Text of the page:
It sounds impossible, but Azar had ripped out and renovated 18 bathrooms by Memorial Day. He plans to renovate the rest during the off-season. He removed the drop ceilings from all the rooms, painted the walls and ceilings, quickly disposed of the unsightly mattresses, and started replacing furniture. On top of the cosmetics, there were old systems that needed updating.
“I took ownership on April 1. By April 15, I had the Porch Bar ripped out,” he said, declining to detail how much the renovations cost. “All the walls behind the bar were rotted. We installed all new refrigeration, plumbing, the whole works.”
He’s restoring the inn at a rapid clip, but for Provincetown’s residents, Azar’s efforts to turn the Gifford into a diverse, community-gathering spot seem most appreciated. Across the country, LGBTQ+ bars are in decline. A recent study found that there were 45 percent fewer gay bars in 2022 than in 2002.
“Queer spaces are threatened or have been closing,” he said. “There’s this perception that they’re not as important anymore now that people are meeting on the apps. But they are important. These are mixing grounds where we can get to know each other.”
To that end, it’s difficult to imagine that the Gifford’s bars would have survived under corporate ownership, particularly the salty Club Purgatory. The leather bar is well known for its Saturday underwear parties. Purgatory also hosts a weekly dance night called Fag Bash, a come-as-you-are gathering open to all who want to express themselves as unconventionally as they please.
So far, his efforts are working. On a recent Saturday night, the Porch Bar was buzzing like a hive of hornets, and there was a line down the block of patrons waiting to get into the underwear party.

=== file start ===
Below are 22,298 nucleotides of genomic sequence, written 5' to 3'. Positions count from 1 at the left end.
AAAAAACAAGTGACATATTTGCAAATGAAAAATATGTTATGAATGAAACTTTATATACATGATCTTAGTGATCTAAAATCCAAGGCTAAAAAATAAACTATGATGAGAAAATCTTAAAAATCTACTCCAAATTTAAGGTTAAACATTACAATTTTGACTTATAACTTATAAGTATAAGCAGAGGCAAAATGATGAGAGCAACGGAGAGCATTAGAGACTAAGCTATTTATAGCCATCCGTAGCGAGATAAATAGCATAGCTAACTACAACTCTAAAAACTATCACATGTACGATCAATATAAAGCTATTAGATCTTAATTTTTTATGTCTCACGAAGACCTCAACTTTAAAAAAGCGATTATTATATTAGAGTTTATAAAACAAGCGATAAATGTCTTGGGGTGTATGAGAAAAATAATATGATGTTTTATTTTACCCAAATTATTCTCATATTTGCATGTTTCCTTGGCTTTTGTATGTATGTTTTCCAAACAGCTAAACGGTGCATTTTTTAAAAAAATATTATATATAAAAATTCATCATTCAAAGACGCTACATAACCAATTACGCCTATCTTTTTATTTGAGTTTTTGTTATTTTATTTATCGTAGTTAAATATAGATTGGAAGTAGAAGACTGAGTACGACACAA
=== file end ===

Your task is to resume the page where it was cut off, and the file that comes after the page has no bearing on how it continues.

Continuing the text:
In addition to the bars, Azar reopened the inn’s long-forgotten theater space, which was being used for storage. The black box theater has already found an audience, particularly every Monday night when it hosts “Cody Plays (Well, with Others).” Local performer Cody Sullivan and a group of equally free-spirited locals gather every Monday to write a play, make costumes, and perform their joyfully slap-dash production in less than 24 hours. Locals call it Cody’s play in a day. The results are outrageous and boisterous and harken back to Provincetown’s devil-may-care days.
“There is a palpable sense among some in the community that we need to do everything we can to keep Provincetown queer and retain its heart and soul,” said Provincetown Selectman Erik Borg. “I think that’s what Steve is trying to do.”
Trevor Pittinger, associate director of the Provincetown Business Guild, said there was a sigh of relief in town when Azar bought the Gifford.
“The business guild is marketing to the LGBTQ+ community, and from our view, the ownership of the Gifford staying local was a welcome sign for that community. We encourage every color of the rainbow to come here, and that’s why having someone like Steve, who really gets that, is essential.”
Azar sees running the Gifford more as a lifestyle than a job. As he’s making improvements, he’s also thinking of ways to reach more people — he defines queer as a state of mind that can apply to both the LGBTQ+ community and its allies. He’s constantly thinking of activities and entertainment that appeal to both the community and day-trippers.
He knows that running the Gifford is more than programming events and renovating. Of Provincetown’s four grand 19th-century inns, the Gifford House is the only one still standing in its original form.
“I genuinely look at this building that was here 150 years before me,” he said. “It hopefully will be here 150 years or more after me. It’s up to me to make sure that happens. I can’t think of anywhere else I’d rather be.”